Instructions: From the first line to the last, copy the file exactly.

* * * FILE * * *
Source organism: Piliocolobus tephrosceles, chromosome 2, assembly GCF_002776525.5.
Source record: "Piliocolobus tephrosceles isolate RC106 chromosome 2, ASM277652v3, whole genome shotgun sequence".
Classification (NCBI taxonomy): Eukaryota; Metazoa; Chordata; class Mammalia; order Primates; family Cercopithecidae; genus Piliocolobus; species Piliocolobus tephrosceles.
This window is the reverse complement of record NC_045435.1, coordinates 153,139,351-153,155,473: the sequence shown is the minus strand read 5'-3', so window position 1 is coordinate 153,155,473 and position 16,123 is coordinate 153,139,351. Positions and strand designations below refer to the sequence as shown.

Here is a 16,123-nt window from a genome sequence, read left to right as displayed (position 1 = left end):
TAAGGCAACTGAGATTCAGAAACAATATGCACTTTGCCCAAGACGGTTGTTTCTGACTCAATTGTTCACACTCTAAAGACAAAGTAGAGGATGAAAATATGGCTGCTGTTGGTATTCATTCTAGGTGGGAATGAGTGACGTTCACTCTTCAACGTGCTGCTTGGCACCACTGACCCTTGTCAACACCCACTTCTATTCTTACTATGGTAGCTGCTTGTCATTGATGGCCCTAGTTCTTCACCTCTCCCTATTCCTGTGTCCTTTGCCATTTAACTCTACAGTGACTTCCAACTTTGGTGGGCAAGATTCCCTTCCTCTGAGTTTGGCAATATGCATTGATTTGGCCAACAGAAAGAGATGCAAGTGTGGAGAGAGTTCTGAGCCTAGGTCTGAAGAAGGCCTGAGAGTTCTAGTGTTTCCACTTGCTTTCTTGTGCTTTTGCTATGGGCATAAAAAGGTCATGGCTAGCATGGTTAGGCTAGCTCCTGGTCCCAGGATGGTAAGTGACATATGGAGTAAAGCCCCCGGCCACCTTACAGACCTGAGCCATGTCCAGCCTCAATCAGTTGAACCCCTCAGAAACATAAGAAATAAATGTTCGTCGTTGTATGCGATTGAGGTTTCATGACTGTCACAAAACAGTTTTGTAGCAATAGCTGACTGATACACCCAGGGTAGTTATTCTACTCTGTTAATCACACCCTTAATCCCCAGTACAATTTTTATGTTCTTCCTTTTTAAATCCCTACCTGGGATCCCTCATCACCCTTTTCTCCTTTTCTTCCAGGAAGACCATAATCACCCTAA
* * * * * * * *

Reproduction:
Source organism: Piliocolobus tephrosceles, chromosome 2, assembly GCF_002776525.5.
Source record: "Piliocolobus tephrosceles isolate RC106 chromosome 2, ASM277652v3, whole genome shotgun sequence".
Classification (NCBI taxonomy): Eukaryota; Metazoa; Chordata; class Mammalia; order Primates; family Cercopithecidae; genus Piliocolobus; species Piliocolobus tephrosceles.
This window is the reverse complement of record NC_045435.1, coordinates 153,139,351-153,155,473: the sequence shown is the minus strand read 5'-3', so window position 1 is coordinate 153,155,473 and position 16,123 is coordinate 153,139,351. Positions and strand designations below refer to the sequence as shown.

Here is a 16,123-nt window from a genome sequence, read left to right as displayed (position 1 = left end):
TAAGGCAACTGAGATTCAGAAACAATATGCACTTTGCCCAAGACGGTTGTTTCTGACTCAATTGTTCACACTCTAAAGACAAAGTAGAGGATGAAAATATGGCTGCTGTTGGTATTCATTCTAGGTGGGAATGAGTGACGTTCACTCTTCAACGTGCTGCTTGGCACCACTGACCCTTGTCAACACCCACTTCTATTCTTACTATGGTAGCTGCTTGTCATTGATGGCCCTAGTTCTTCACCTCTCCCTATTCCTGTGTCCTTTGCCATTTAACTCTACAGTGACTTCCAACTTTGGTGGGCAAGATTCCCTTCCTCTGAGTTTGGCAATATGCATTGATTTGGCCAACAGAAAGAGATGCAAGTGTGGAGAGAGTTCTGAGCCTAGGTCTGAAGAAGGCCTGAGAGTTCTAGTGTTTCCACTTGCTTTCTTGTGCTTTTGCTATGGGCATAAAAAGGTCATGGCTAGCATGGTTAGGCTAGCTCCTGGTCCCAGGATGGTAAGTGACATATGGAGTAAAGCCCCCGGCCACCTTACAGACCTGAGCCATGTCCAGCCTCAATCAGTTGAACCCCTCAGAAACATAAGAAATAAATGTTCGTCGTTGTATGCGATTGAGGTTTCATGACTGTCACAAAACAGTTTTGTAGCAATAGCTGACTGATACACCCAGGGTAGTTATTCTACTCTGTTAATCACACCCTTAATCCCCAGTACAATTTTTATGTTCTTCCTTTTTAAATCCCTACCTGGGATCCCTCATCACCCTTTTCTCCTTTTCTTCCAGGAAGACCATAATCACCCTAA